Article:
The old slogan “you’ve got a friend in Pennsylvania” carries more weight than you might think.

According to a report published this week by WalletHub, Pennsylvania residents are far more likely to donate or volunteer for charities than most Americans. In fact, it’s the sixth most charitable state in the nation, according to the survey.

Pennsylvania came out with the overall rank of sixth place for a combination of volunteering and charitable giving, bested by Utah, Minnesota, Maryland, Oregon and Ohio. The six least charitable states were West Virginia, Nevada, Rhode Island, Mississippi, Louisiana, New Mexico and Arizona.

With the weather getting colder and winter holidays on the horizon, people tend to donate more, said Lisa Reese, as she was working Wednesday morning at the Stenton Family Manor on Tulpehocken Street in Philadelphia’s Germantown neighborhood.

“Having been here a few years now, you definitely see an uptick around the holidays, for both volunteerism and donations,” said Reese. “In the warmer months, you still get volunteers, but less donations. I think concern around the cold weather is part of that, too.”

In a time when the pandemic is still very much impacting all of us, the question is, how is the pandemic impacting charitable giving?

Marissa Christie, president of the United Way of Bucks County, said she does not see donations being impacted negatively at all.

“Giving to support basic needs like food and shelter is very strong,” said Christie. “We’re finding that people who have the capacity to give are giving generously, and that includes individuals, businesses, and foundations. People are aware of how much need there is in our community and they want to help.

Christie’s observation is in keeping with WalletHub’s findings.

With the pandemic still creating obstacles for life in general,  WalletHub reported that donations went up 16 percent in the first four months of 2020 over the same period in 2019  – so even within the lockdowns in much of the country this spring, people were still giving.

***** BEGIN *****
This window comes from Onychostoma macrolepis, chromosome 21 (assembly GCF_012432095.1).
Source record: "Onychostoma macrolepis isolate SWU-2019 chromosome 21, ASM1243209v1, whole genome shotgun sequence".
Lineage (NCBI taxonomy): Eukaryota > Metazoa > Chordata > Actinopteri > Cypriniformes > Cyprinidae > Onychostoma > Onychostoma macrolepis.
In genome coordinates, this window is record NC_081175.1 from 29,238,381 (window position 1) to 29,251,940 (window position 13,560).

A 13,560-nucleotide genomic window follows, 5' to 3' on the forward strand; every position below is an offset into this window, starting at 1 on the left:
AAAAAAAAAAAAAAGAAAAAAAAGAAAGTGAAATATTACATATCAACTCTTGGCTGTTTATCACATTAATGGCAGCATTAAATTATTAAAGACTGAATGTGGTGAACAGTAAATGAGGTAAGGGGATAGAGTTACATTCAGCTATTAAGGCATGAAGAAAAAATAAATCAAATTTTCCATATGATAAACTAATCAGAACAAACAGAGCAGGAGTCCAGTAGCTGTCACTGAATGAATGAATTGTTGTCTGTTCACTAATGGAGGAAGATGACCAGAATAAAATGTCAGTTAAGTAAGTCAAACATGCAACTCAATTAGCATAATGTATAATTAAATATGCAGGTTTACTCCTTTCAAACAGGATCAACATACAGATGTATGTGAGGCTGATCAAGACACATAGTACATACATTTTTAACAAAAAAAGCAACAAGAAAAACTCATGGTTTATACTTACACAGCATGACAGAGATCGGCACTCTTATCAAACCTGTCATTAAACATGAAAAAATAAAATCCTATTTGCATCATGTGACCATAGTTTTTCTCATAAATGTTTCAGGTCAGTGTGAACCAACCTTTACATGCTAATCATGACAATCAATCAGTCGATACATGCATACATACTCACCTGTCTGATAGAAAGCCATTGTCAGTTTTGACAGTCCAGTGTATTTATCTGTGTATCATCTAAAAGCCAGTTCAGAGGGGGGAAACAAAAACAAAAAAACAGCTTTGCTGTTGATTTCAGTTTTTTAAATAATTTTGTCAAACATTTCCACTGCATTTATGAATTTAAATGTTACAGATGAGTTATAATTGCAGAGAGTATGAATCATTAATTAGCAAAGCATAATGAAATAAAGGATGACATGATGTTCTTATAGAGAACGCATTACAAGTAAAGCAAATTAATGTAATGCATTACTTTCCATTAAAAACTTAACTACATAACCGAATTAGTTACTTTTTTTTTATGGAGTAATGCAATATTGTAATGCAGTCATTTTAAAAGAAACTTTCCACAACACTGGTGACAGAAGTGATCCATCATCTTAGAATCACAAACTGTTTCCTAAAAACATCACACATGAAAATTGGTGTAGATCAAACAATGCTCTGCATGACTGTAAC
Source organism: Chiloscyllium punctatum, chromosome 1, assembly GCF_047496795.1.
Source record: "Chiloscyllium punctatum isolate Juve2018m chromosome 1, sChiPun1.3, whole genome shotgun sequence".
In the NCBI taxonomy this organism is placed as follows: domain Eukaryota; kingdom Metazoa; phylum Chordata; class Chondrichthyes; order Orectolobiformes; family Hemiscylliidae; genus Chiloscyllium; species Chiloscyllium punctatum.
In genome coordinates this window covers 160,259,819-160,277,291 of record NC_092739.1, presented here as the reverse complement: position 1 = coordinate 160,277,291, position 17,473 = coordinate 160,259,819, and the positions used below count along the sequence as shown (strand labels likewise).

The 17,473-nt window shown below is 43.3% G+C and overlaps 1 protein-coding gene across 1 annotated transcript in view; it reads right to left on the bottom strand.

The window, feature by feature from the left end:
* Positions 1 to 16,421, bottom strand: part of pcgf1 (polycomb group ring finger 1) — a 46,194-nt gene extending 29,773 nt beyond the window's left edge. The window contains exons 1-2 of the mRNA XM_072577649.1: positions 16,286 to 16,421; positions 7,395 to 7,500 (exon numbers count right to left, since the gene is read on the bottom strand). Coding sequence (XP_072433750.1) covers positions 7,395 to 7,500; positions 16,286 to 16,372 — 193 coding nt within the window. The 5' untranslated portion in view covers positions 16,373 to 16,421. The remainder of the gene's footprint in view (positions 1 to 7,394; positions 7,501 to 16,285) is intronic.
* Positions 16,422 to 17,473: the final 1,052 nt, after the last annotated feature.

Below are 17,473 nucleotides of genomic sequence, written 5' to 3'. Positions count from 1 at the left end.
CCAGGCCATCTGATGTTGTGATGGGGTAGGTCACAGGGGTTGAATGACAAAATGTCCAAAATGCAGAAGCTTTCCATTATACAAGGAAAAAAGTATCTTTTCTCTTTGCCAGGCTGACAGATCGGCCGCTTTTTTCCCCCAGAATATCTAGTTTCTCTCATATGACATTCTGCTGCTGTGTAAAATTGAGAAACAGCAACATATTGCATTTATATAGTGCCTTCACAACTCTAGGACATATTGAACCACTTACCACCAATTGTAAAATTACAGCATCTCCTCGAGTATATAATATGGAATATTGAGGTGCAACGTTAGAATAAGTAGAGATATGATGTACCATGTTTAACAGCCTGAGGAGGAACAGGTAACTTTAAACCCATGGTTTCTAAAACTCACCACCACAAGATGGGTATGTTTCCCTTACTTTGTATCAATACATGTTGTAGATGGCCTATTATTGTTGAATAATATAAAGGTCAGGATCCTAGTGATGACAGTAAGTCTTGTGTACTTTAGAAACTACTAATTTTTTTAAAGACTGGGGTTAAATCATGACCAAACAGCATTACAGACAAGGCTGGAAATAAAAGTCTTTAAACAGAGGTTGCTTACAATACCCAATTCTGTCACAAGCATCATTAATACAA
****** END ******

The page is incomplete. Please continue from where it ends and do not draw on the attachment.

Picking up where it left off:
But there is a flip side to this, Christie noted. More people are out of work, businesses are operating at reduced capacities and so those who are working, are often bringing home less cash than pre-Covid.

“The gap between who can give and who needs help has grown,” said the United Way of Bucks County CEO. “One unfortunate trend we’ve seen is people going from being donors in 2019 to needing help themselves in 2020 due to the financial impact of COVID-19. “

One larger problem, how to raise money, has been transferred to the virtual world, like so much of our lives have, said Tobias Bruhn, executive director at Foundations Community Partnership in Doylestown, Pa. Bruhn said that while agencies partnered with the foundation had to revamp traditional fundraising and special events,  people are still donating — COVID or not.

Of course, with person-to-person contact severely limited, volunteer activity and the opportunities for it, “have decreased dramatically,” Bruhn reported, relaying information from the non-profit partners he works with at Foundation Community Partnership.

The fact that the pandemic is still going as we near the end of 2020 is a concern for many charities, said Bruhn, noting that many of the Foundation’s partners were able to stave off problems using federal, state and county resources thus far, but “the biggest concern we hear (from non-profit agencies)  is the ability to operate six to 12 months from now, when no more stimulus funds are available to support the new infrastructure; giving priorities may have shifted from previous donors and volunteers have found other outlets or no longer feel comfortable to participate.”

For those who want to give time or money to charities but are unsure of how to do so with the pandemic, Bruhn suggests reaching out to organizations directly. “Most will be very forthcoming with what  is needed, monetary donations versus volunteerism. More importantly, most non-profits have strict protocols in place to make their staff and volunteers feel safe and welcome. While volunteering has become more challenging during the pandemic, there are still lots of opportunities available to make a difference.”

In general, the WalletHub report reminds us that Americans are pretty generous. Over the last decade, the World Giving Index shows that residents of the United States have given more than any other country. In 2019, Americans donated $449 billion to charity, with close to 70 percent of that coming from individuals, the National Philanthropic Trust reported.